KAMPALA (Reuters) – Uganda’s economy will expand by 6% in the next fiscal year that starts in July, an increase from a projected growth of 5.5% this year, boosted by petroleum industry-related investments, the finance ministry said on Tuesday.
Ramathan Ggoobi, the finance ministry’s top technocrat, said in a statement that in the 2023/24 (July-June) fiscal year, economic growth was projected to reach 6% and an average of 7% over the medium term.
Uganda and international oil firms like France’s TotalEnergies, and China’s CNOOC are implementing multi-billion dollar projects including oilfield facilities, a crude pipeline, an airport and a refinery.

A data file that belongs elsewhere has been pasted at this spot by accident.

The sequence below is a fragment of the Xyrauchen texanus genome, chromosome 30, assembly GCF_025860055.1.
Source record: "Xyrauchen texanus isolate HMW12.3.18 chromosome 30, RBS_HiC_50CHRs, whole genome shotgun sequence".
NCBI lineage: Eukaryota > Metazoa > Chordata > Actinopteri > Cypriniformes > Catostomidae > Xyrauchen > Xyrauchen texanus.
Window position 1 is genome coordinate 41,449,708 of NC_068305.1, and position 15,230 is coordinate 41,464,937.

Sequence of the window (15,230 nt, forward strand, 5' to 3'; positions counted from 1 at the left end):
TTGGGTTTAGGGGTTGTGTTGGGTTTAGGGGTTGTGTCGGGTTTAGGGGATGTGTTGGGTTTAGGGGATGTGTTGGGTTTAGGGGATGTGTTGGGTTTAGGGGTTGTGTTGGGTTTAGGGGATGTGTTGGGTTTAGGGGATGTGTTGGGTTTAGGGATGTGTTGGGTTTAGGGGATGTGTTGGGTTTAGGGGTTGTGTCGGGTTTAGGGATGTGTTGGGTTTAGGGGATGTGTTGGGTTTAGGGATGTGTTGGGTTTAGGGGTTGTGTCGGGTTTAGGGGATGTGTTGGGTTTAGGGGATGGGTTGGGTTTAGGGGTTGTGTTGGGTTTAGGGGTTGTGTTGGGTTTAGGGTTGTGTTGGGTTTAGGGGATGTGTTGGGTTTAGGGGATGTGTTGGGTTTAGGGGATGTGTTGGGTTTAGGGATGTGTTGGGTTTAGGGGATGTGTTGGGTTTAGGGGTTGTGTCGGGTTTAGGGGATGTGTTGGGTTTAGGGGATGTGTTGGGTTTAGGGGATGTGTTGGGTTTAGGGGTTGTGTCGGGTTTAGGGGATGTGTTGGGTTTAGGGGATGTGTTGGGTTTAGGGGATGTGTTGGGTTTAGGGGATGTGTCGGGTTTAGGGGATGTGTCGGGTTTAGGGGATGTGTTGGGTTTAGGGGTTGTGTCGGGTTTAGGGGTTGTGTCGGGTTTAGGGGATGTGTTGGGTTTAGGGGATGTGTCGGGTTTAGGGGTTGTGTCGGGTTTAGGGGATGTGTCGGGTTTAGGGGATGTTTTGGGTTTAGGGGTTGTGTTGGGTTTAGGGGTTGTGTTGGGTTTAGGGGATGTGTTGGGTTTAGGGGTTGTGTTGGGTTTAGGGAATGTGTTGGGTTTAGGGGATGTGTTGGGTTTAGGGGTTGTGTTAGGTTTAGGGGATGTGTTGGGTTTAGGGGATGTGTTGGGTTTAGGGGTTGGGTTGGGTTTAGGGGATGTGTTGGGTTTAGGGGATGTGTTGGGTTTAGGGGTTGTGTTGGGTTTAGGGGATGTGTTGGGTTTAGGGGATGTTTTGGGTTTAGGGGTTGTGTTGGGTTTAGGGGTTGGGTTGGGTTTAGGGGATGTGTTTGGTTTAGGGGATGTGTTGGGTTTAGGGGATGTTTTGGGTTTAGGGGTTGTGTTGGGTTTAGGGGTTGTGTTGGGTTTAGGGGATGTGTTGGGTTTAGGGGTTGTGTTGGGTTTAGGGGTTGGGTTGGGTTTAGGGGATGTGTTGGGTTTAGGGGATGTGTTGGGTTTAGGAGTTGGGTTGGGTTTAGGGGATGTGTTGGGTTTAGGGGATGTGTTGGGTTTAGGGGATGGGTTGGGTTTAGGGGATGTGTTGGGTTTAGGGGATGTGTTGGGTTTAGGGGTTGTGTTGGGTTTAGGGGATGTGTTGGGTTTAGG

Commercial oil production is projected to take off in 2025.
Ggoobi said Uganda’s GDP would by the end of the next fiscal year expand by up to 206.54 trillion Ugandan shillings ($55.30 billion).
This month, lawmakers approved the government’s plan to raise spending by 10% to 52.73 trillion shillings in the 2023/24 fiscal year.
Ggoobi added that spending priorities would include the oil and gas sector and the construction of the Standard Gauge Railway (SGR).
The East African country has said it plans to hand a $2.2 billion contract to construct a 273-kilometre SGR line to Turkish firm Yapi Merkezi and that construction would start this year.